At Seventh Generation, we’ve always been amazed by the power of plants, and their ability to clean, nurture, and inspire. The good news is that there’s lots of fun and easy ways to flex plant power in and around your own home.
Let’s start with cleaning, one of our favorite topics!
- Let lemon and salt work their magic. Sprinkle coarse kosher salt on a cutting board or butcher block, then using a halved lemon with the cut side down, scrub the salt against the wood. Scrape away any gunk, then rinse. If you have a garbage disposal, grind up the used lemon half to clean and refresh the disposal. You can also use salt and lemon juice to scrub dirty cookware or stained coffee mugs.
- Put your olive oil to work beyond cooking. We all love the subtle flavor olive oil imparts in our cooking, but olive oil is surprisingly versatile. It can be used to clean cast-iron pans, get paint off your hands, help repair scratches in leather furniture, and more.
- Keep crawlers outside. Sometimes insects and other critters can make their way indoors. Keep spiders outside with a homemade repellent of lemon essential oil and plant-based dish liquid. Long beloved for its scent and flavor, peppermint can help deter creatures that don’t enjoy it like we do—ants and mice.
For thousands of years, people have used the health and wellness benefits of plants to help nurture their bodies and homes.
- Make herb-powered medicinal tinctures. A tincture is an herbal concentrate made to bring out a plant’s medicinal properties. Many common herbs, like sage, rosemary, and mint have a variety of positive effects on the body. Here’s a great all-purpose tincture guide.
- Lavender-up your drawers and closets. Lavender sachets have long been used to freshen up indoor spaces. Tie up (or sew) dried lavender leaves in a piece of cloth, felt, or even a cut-up pillow case. Place the sachets in your drawers, closets, or even under your pillow. Lavender leaves are also wonderful sprinkled into a warm bath.
- Help cool the burn with aloe. Aloe plants are easy to find and easy to grow. Plus, the gel inside the leaves is a wonderful remedy for soothing burns and cuts.[4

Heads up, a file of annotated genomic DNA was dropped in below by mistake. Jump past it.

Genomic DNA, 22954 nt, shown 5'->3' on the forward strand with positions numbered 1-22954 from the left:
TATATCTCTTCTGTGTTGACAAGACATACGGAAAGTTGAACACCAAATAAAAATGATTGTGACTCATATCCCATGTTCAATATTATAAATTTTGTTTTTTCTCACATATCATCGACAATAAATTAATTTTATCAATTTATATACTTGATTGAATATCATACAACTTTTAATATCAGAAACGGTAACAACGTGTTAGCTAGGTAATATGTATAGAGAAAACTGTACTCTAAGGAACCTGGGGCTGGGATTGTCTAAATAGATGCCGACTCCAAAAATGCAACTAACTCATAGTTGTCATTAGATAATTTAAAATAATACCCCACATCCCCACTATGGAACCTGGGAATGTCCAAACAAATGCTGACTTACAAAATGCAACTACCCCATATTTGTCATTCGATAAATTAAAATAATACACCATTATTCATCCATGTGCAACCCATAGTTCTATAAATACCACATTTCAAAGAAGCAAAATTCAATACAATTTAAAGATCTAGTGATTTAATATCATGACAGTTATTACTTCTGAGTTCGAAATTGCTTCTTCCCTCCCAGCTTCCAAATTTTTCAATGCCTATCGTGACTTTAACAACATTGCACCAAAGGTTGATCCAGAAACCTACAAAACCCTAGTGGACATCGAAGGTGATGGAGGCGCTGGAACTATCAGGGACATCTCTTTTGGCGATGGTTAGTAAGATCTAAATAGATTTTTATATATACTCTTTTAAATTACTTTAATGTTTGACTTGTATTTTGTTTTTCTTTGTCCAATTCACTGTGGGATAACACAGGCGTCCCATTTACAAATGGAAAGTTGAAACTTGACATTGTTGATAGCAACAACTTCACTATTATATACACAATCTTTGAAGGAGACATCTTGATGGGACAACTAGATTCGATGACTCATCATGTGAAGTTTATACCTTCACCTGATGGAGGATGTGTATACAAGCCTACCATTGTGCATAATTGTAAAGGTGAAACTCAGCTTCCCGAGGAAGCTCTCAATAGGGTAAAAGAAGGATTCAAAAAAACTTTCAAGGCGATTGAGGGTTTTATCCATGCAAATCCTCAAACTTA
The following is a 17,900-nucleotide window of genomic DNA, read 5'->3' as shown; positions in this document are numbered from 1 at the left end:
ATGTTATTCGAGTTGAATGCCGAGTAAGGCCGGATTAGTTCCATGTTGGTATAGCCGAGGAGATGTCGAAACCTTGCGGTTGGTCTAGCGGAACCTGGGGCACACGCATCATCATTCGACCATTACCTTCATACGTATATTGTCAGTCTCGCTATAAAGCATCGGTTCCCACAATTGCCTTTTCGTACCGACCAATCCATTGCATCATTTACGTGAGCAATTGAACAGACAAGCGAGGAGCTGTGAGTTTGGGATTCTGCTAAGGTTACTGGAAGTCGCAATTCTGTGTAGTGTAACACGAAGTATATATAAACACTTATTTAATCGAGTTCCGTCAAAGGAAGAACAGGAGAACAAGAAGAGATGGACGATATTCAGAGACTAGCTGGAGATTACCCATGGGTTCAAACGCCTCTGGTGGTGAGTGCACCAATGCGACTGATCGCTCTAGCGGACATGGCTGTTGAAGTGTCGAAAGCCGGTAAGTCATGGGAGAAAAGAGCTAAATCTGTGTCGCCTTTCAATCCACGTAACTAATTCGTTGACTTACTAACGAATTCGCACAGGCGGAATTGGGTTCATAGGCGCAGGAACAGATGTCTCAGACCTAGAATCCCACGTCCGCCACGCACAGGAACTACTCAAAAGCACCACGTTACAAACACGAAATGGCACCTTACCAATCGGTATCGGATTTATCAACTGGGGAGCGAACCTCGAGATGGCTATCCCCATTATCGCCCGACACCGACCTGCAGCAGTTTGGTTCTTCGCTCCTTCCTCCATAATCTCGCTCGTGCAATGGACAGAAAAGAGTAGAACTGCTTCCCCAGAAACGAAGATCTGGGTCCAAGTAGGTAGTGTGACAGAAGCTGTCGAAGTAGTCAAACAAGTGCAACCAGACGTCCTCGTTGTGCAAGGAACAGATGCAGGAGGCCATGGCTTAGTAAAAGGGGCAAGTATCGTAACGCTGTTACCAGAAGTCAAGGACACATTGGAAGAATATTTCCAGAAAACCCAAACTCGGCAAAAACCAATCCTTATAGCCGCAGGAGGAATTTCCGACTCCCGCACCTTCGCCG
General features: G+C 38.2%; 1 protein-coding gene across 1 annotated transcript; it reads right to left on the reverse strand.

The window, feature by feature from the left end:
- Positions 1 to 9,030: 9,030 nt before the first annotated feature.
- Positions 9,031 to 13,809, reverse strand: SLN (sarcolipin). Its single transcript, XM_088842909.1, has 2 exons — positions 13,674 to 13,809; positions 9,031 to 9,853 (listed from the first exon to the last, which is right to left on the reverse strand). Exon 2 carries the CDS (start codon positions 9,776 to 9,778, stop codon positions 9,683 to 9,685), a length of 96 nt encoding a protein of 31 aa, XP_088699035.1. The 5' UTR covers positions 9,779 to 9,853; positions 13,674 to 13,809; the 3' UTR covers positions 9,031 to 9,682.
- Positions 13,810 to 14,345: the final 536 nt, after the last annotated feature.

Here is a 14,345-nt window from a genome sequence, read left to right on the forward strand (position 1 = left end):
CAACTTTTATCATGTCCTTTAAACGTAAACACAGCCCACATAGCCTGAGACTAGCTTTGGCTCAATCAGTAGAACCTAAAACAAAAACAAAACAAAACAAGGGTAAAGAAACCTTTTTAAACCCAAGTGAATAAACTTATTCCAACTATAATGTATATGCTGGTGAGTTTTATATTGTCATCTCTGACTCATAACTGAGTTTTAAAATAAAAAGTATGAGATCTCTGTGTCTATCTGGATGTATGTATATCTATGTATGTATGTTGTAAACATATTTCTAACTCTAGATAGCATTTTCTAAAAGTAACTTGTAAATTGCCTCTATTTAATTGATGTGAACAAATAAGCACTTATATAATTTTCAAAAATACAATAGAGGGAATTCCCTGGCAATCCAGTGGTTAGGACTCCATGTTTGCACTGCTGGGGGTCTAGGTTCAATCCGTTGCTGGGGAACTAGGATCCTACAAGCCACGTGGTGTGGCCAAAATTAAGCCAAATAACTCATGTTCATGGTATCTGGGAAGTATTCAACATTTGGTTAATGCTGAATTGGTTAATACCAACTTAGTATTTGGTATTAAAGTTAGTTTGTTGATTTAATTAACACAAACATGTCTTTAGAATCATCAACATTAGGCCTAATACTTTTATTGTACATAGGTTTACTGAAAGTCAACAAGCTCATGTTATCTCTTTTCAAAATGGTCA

- Purify the air with houseplants. No less an authority than NASA has done research on the air-purifying benefits of plants. Among those that may help improve indoor air quality: Boston Ferns, Peace Lilies, Dragon Trees, Spider Plants, and Bamboo Palm.
- Say “shoo” flies. Dip strips of paper into a mixture of simple sugar, honey, and water to make homemade flypaper — then hang it where houseflies concentrate. And to capture those annoying fruit flies that invade your kitchen, muddle some fruit in an empty jar, then cover with some paper or plastic wrap with a small hole in it.
- Freshen the air. Put a quart of water on the stove, then when it’s simmering, add one of these lovely combinations for some DIY aromatherapy:
- Lemon, rosemary, vanilla
- Lime and ginger
- Lime and fresh thyme leaves
Finally, let’s look at some of the ways you can make plants shine in the great outdoors.
- Banish mosquitoes. We all share a disdain for pesky mosquitoes. Luckily, there’s a variety of plants that naturally repel them. Here’s our full guide to get you on your way to living (mostly) mosquito-free.
- Embrace peppermint in the garden. Planting peppermint in your garden can help keep beneficial insects in, while naturally repelling unwanted ones.
- Manage unwanted insects in your garden with herbs. Start by planting some lemon balm. The furry leaves produce a lemony aroma, which can help deter unwanted insects. You can even crush up the leaves and rub them on bug bites. Sage is another herb that has insect-repelling properties. Bundle up the leaves and place on an outdoor fire, or some hot coals, and the scent can help ward off pesky insects.